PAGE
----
Since the pandemic began, policymakers have strived to protect their economies from the impact of lockdowns. Central banks cut interest rates to record lows while governments announced various stimuli and support packages, all designed to prevent long term damage to their respective economies. As 2021 began, inflationary pressures started to rise but economic growth was deemed to be more important than the threat posed by inflation. It was only as the year came to an end, that central banks looked ready to address the inflationary pressures.
The standard policy response to increasing inflation is to increase interest rates. As money becomes more expensive to borrow, this encourages people to save more and spend less, lowering the demand for goods and services, reducing price increases.
In December, the Bank of England broke ranks and became the first central bank of a major economy to announce an increase in interest rates since the start of the pandemic; up 0.15% to 0.25%, from an historic low of 0.1%. The decision followed a surprisingly sharp increase in inflation to 5.1% during November, up from 4.2% in the previous month, well ahead of the Bank’s forecast that inflation would “comfortably exceed 5% when the Ofgem cap on retail energy prices is next adjusted, in April”. Further pressure to act was applied by the International Monetary Fund in its annual report on the British economy, which warned the Bank of England not to act too slowly to avoid “inaction bias”. Markets reacted somewhat with surprise to the increase, given the recent emergence of the Omicron variant and its potential impact on the economic recovery.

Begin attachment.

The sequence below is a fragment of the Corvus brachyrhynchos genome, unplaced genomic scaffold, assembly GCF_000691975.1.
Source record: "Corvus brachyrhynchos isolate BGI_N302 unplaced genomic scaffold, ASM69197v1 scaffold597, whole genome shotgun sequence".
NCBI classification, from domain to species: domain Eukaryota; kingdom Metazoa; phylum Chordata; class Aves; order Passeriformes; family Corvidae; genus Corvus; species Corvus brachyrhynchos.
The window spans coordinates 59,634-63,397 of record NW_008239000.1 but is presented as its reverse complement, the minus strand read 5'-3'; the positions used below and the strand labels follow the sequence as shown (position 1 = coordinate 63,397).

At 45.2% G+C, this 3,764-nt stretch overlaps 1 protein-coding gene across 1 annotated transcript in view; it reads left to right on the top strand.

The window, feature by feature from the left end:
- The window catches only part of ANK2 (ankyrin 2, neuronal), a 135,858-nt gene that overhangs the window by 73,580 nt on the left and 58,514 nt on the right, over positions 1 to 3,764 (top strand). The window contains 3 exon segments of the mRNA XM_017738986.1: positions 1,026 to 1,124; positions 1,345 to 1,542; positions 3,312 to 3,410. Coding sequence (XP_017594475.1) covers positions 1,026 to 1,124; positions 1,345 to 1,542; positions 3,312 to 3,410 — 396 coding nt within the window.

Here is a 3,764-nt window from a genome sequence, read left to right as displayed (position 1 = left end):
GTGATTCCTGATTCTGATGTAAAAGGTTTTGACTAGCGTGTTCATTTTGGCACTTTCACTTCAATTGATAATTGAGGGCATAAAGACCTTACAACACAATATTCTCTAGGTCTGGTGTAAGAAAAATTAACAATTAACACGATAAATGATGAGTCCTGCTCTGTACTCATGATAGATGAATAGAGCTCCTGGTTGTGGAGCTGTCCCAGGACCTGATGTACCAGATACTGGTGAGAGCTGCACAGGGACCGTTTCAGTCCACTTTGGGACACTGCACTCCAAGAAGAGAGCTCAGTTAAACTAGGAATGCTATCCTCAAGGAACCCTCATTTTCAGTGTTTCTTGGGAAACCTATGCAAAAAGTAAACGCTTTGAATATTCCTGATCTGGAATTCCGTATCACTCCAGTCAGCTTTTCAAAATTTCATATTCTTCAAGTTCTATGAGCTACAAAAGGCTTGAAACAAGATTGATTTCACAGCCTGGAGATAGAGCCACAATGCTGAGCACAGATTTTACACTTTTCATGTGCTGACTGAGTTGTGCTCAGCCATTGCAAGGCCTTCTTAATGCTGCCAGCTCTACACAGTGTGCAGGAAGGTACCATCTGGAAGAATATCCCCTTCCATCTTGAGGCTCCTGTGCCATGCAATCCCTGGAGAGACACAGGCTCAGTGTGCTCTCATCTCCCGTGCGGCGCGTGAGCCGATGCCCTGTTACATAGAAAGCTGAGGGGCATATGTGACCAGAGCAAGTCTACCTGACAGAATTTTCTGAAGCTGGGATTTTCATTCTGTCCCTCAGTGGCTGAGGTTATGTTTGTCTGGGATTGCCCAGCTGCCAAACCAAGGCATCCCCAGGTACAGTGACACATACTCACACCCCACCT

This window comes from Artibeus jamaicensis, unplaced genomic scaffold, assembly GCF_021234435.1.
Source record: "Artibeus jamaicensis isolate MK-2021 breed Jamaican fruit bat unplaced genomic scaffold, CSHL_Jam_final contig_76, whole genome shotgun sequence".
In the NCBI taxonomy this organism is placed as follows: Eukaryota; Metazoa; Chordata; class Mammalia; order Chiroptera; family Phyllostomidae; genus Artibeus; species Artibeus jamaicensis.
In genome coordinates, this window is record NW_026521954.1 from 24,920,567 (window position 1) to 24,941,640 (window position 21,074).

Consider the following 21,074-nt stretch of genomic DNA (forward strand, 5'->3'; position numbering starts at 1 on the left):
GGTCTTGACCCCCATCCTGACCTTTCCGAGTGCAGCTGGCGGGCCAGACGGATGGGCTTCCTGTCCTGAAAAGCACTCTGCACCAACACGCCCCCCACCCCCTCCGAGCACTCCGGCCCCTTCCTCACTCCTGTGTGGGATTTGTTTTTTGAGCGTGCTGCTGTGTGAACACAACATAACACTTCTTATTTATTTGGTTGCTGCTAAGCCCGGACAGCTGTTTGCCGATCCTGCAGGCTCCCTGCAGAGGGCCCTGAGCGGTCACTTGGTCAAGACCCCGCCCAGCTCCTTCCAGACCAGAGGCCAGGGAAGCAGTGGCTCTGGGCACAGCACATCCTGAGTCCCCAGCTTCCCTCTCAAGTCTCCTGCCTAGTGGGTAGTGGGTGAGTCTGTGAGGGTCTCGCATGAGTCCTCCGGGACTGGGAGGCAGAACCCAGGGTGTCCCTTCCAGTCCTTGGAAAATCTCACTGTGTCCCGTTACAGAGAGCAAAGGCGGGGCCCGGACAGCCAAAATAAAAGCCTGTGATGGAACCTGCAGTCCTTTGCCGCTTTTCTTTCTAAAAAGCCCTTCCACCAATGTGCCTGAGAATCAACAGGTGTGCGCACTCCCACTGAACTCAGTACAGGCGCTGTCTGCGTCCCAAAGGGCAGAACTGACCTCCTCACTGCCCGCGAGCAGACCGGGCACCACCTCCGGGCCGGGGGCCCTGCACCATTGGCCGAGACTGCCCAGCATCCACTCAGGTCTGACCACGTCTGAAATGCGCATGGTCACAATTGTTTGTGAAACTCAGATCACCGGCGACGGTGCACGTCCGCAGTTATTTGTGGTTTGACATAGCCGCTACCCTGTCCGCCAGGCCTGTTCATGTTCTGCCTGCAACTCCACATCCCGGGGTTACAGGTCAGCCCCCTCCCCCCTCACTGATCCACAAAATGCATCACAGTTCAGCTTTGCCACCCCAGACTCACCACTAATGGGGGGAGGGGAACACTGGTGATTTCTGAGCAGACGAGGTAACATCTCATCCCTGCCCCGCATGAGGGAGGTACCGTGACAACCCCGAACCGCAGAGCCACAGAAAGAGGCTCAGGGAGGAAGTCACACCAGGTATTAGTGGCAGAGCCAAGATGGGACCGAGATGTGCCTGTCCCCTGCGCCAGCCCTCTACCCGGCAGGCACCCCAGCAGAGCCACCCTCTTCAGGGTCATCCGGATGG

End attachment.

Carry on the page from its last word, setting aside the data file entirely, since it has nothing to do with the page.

You can read and download the full Q4 Market Commentary from our Investment Committee at this link: https://issuu.com/uniquity.co/docs/220112_q4_fortitude_commentary_final